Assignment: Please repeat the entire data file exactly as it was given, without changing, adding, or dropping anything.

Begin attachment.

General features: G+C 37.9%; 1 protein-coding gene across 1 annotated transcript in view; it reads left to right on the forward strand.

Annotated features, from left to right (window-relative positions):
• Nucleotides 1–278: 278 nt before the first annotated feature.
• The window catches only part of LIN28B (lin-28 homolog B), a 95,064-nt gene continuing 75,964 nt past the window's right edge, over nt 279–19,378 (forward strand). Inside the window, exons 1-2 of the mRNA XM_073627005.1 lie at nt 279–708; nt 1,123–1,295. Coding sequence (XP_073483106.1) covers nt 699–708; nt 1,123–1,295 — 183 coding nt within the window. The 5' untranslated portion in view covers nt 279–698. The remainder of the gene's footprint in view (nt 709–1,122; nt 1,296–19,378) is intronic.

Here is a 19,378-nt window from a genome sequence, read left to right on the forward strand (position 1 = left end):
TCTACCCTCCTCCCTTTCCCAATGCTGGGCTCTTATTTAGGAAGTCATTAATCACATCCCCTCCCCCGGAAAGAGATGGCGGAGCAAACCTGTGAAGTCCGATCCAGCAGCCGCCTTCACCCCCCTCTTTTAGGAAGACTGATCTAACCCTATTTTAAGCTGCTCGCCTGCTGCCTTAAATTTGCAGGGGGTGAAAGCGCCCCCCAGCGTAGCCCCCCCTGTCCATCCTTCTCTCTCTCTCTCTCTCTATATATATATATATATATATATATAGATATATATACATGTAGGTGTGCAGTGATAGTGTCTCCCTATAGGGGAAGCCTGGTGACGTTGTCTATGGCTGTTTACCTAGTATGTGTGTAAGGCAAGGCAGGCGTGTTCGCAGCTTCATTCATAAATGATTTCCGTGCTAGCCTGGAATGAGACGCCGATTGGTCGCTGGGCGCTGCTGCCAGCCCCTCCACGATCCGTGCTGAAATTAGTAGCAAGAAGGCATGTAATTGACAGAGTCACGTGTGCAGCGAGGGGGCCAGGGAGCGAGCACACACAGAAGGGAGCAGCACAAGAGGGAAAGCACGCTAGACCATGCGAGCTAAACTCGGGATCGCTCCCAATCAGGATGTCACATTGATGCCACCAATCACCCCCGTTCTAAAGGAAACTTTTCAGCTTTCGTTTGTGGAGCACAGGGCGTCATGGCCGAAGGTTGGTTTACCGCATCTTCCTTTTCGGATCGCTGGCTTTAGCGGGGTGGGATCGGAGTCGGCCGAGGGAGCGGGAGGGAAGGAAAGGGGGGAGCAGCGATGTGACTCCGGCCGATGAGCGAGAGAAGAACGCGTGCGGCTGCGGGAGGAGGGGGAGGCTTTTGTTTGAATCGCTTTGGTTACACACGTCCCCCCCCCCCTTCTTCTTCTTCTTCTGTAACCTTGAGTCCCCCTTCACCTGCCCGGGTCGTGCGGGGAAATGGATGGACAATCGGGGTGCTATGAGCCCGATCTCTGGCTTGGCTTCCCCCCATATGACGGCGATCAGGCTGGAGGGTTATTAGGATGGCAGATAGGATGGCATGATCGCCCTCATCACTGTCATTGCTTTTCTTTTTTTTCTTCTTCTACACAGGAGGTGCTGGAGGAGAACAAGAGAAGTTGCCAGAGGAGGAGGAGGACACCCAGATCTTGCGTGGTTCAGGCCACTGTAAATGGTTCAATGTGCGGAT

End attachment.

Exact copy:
General features: G+C 37.9%; 1 protein-coding gene across 1 annotated transcript in view; it reads left to right on the forward strand.

Annotated features, from left to right (window-relative positions):
• Nucleotides 1–278: 278 nt before the first annotated feature.
• The window catches only part of LIN28B (lin-28 homolog B), a 95,064-nt gene continuing 75,964 nt past the window's right edge, over nt 279–19,378 (forward strand). Inside the window, exons 1-2 of the mRNA XM_073627005.1 lie at nt 279–708; nt 1,123–1,295. Coding sequence (XP_073483106.1) covers nt 699–708; nt 1,123–1,295 — 183 coding nt within the window. The 5' untranslated portion in view covers nt 279–698. The remainder of the gene's footprint in view (nt 709–1,122; nt 1,296–19,378) is intronic.

Here is a 19,378-nt window from a genome sequence, read left to right on the forward strand (position 1 = left end):
TCTACCCTCCTCCCTTTCCCAATGCTGGGCTCTTATTTAGGAAGTCATTAATCACATCCCCTCCCCCGGAAAGAGATGGCGGAGCAAACCTGTGAAGTCCGATCCAGCAGCCGCCTTCACCCCCCTCTTTTAGGAAGACTGATCTAACCCTATTTTAAGCTGCTCGCCTGCTGCCTTAAATTTGCAGGGGGTGAAAGCGCCCCCCAGCGTAGCCCCCCCTGTCCATCCTTCTCTCTCTCTCTCTCTCTATATATATATATATATATATATATAGATATATATACATGTAGGTGTGCAGTGATAGTGTCTCCCTATAGGGGAAGCCTGGTGACGTTGTCTATGGCTGTTTACCTAGTATGTGTGTAAGGCAAGGCAGGCGTGTTCGCAGCTTCATTCATAAATGATTTCCGTGCTAGCCTGGAATGAGACGCCGATTGGTCGCTGGGCGCTGCTGCCAGCCCCTCCACGATCCGTGCTGAAATTAGTAGCAAGAAGGCATGTAATTGACAGAGTCACGTGTGCAGCGAGGGGGCCAGGGAGCGAGCACACACAGAAGGGAGCAGCACAAGAGGGAAAGCACGCTAGACCATGCGAGCTAAACTCGGGATCGCTCCCAATCAGGATGTCACATTGATGCCACCAATCACCCCCGTTCTAAAGGAAACTTTTCAGCTTTCGTTTGTGGAGCACAGGGCGTCATGGCCGAAGGTTGGTTTACCGCATCTTCCTTTTCGGATCGCTGGCTTTAGCGGGGTGGGATCGGAGTCGGCCGAGGGAGCGGGAGGGAAGGAAAGGGGGGAGCAGCGATGTGACTCCGGCCGATGAGCGAGAGAAGAACGCGTGCGGCTGCGGGAGGAGGGGGAGGCTTTTGTTTGAATCGCTTTGGTTACACACGTCCCCCCCCCCCTTCTTCTTCTTCTTCTGTAACCTTGAGTCCCCCTTCACCTGCCCGGGTCGTGCGGGGAAATGGATGGACAATCGGGGTGCTATGAGCCCGATCTCTGGCTTGGCTTCCCCCCATATGACGGCGATCAGGCTGGAGGGTTATTAGGATGGCAGATAGGATGGCATGATCGCCCTCATCACTGTCATTGCTTTTCTTTTTTTTCTTCTTCTACACAGGAGGTGCTGGAGGAGAACAAGAGAAGTTGCCAGAGGAGGAGGAGGACACCCAGATCTTGCGTGGTTCAGGCCACTGTAAATGGTTCAATGTGCGGAT